‘Fire Fortellinger’ is the debut solo album from Wobbler’s Lars Fredrik Frøislie. Fitting perfectly into the 70s prog-rock tradition where the keyboardist makes a solo album between the band albums, this is music Frøislie has been doing, mostly alone, during the pandemic.
Had it not been for the pandemic, much of the material would probably have ended up on a new Wobbler album – but then run through the Wobbler grinder and with English lyrics. In other words, this is unpeeled and raw, as spontaneous as possible without going through too many rounds of processing.
Trying to preserve the impulsive – much of what you hear is improvised, and one-takes (preferably with playing errors and piano strings that break and the like). Trying to preserve the human aspect to a large extent, avoiding click tracks, auto-tune, MIDI or too much technology. Expect lots of old analogue keyboards such as cembalo, Mellotron, MiniMoog, Yamaha CP70 and Hammond organ.
Well, when that cover (marvellous isn’t it?) and that PR blurb arrived in my inbox I was immediately drawn to this album and just had to listen to it. I am so glad I did because this is one of the best releases of 2023 so far, let me tell you why I think so…
Aimed at fans of Wobbler, Yes, Gentle Giant, Jordsjø, Tusmørke and the like, ‘Fire Fortellinger’ is the like the best 70’s scandi-prog album that was never made in that decade. The simply fabulous keyboards, synths, Mellotron and Hammond organ combine to deliver a complete masterpiece of music. Does it matter that I don’t understand a word being said? Not at all, to me, that is what makes this a brilliant record. It was conceived and sung in Norwegian and singing the songs in any other language would take away that immediacy and originality and, to be honest, I love a Scandinavian lilt myself.
Four tunes, four stories, perfectly realised by Lars, this album delivers on every level, not only for the progressive rock fan but for any music fan in the world. The musicianship of Lars, aided and abetted by Nikolai Hængsle on bass, has to be heard to be believed, the music is sumptuous and lush, intense and dark in places but just sublime overall.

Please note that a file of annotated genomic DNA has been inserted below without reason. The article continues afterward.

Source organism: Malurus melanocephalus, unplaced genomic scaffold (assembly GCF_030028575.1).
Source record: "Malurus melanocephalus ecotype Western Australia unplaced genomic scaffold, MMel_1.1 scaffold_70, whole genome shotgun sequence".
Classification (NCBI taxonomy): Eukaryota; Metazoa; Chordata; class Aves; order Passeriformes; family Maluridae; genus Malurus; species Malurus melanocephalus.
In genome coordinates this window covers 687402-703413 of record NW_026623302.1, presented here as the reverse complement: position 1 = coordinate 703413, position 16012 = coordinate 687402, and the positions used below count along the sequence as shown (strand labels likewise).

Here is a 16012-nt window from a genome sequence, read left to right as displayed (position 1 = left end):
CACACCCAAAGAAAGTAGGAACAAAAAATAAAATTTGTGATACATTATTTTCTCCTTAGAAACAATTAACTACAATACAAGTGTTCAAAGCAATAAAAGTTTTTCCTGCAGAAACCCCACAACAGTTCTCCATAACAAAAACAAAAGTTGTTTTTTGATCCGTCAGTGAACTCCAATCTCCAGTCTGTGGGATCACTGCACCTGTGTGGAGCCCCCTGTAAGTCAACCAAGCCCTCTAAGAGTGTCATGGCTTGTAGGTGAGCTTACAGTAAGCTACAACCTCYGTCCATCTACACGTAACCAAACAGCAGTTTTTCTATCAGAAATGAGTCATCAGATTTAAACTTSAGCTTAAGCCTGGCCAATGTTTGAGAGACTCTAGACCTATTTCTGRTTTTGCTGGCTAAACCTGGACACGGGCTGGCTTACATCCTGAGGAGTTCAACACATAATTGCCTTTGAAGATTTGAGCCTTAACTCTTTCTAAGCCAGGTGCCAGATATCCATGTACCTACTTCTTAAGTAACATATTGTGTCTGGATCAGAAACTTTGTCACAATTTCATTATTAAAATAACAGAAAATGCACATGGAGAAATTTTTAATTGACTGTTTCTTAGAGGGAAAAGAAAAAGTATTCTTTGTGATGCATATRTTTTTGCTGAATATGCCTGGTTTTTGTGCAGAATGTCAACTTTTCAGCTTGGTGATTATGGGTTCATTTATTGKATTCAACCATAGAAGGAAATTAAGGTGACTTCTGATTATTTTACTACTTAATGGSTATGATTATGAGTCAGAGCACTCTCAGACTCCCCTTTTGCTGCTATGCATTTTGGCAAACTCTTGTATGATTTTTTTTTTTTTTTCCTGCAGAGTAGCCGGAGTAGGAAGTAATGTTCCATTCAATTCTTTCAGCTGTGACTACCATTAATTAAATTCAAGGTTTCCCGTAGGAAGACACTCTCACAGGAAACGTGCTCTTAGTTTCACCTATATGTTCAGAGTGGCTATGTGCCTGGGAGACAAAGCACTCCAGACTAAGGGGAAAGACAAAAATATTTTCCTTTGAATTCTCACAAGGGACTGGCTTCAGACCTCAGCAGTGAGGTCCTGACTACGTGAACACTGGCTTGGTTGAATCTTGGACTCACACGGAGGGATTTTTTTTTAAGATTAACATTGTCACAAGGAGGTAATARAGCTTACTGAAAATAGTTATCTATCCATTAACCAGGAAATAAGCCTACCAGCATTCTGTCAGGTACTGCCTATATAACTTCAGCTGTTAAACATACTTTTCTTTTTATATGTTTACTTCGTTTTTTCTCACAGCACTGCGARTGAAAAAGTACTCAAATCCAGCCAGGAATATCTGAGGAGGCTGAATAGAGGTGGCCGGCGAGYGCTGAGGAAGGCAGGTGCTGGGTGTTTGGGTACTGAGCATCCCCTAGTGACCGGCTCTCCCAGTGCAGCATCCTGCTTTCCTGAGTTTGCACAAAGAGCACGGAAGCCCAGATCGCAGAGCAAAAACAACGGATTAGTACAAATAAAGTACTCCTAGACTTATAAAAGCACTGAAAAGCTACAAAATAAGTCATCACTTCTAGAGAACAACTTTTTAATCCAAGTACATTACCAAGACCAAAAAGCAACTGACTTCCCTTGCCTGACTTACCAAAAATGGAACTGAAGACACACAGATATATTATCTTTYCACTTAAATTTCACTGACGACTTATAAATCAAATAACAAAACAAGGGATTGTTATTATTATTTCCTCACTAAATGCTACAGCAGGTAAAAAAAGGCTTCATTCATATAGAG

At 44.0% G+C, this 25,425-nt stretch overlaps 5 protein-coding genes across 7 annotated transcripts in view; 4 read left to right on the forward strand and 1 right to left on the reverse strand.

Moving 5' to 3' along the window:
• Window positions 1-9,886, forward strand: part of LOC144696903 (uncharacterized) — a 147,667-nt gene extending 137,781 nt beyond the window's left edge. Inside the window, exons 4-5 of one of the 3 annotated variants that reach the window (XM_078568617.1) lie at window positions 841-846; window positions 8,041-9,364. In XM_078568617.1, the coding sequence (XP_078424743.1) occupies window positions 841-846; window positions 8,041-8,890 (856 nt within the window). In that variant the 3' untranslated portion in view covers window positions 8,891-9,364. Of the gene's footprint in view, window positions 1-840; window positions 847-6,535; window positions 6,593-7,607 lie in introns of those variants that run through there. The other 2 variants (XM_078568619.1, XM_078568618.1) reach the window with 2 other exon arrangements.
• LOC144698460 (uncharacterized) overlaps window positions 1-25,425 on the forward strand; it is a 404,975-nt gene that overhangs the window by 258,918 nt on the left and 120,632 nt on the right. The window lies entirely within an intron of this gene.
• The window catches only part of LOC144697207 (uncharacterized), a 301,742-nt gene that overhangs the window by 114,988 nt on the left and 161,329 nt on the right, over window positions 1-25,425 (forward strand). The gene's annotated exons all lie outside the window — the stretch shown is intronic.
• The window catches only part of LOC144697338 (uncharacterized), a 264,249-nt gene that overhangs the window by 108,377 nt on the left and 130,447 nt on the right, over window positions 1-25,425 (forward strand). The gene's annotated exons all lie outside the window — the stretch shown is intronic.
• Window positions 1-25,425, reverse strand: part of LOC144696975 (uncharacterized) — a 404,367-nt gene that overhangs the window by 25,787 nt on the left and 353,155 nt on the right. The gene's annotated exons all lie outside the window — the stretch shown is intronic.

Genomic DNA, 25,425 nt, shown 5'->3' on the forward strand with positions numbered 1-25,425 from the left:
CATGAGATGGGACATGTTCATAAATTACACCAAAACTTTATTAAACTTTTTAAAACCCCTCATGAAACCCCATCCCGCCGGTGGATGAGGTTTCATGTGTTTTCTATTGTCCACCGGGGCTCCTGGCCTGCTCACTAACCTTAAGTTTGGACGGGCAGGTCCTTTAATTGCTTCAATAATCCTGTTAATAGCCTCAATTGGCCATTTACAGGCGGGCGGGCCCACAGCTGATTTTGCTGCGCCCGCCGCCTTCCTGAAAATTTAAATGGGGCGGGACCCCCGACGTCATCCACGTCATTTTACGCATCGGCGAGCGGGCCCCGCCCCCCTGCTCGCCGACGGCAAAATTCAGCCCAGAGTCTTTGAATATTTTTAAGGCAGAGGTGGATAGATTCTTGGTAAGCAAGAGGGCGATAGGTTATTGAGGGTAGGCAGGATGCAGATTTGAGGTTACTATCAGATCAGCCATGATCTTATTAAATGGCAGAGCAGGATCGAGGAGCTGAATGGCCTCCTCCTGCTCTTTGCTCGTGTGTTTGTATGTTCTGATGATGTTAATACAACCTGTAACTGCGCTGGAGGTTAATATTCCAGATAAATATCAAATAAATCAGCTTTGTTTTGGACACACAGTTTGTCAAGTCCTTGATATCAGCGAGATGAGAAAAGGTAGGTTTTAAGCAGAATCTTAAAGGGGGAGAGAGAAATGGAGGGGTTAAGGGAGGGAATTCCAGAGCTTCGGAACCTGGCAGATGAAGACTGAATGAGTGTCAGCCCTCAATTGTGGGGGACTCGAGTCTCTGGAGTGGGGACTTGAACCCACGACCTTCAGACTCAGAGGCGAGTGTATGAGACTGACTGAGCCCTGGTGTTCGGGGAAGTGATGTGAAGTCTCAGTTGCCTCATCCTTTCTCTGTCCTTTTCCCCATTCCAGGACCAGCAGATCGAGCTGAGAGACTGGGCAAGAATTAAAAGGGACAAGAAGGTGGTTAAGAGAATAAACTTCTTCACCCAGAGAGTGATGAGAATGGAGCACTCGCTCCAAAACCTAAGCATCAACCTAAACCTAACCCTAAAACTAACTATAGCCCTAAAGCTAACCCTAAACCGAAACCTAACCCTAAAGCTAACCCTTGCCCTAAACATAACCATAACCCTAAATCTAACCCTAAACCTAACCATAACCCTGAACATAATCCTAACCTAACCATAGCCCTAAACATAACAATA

The first song, Rytter av dommedag, is themed around Ragnarok, when King Rakne awakens in his large burial mound outside Romerike and, together with the old gods, creates real mischief. This grand, awe-inspiring track opens majestically with an enduring keyboard motif that is all encompassing before opening up into a simply magnificent keyboard-fest where Lars just seems to let everything go and just enjoy himself. It contains moments of reflection and insight, mainly from the precise vocals and delicate piano but, ultimately, this is progressive rock as pomp and circumstance, seventeen minutes of deliciously overblown grandeur, and is even better for it, I just love it! Et sted under himmelhvelvet is dreamy, possibly set in a Renaissance garden near Florence or Arcadia. But in principle it can be anywhere where it feels good to be. It is partly about travelling to a place and feeling that you have been there before – only to find out that you had ancestors who lived there long ago. An almost hushed and wistful opening calms the soul as the lush string-like synths soar high. Once again, a wonderful, haunting motif runs throughout this dramatic, profound piece of music given it gravitas and solemnity and Lars is given free reign again to showcase his remarkable talents during a scintillating, free-form, synth and keyboard section where Nikolai’s base ably supports him. The wondrous music just simply keeps on coming as the song fades out with the outstanding motif.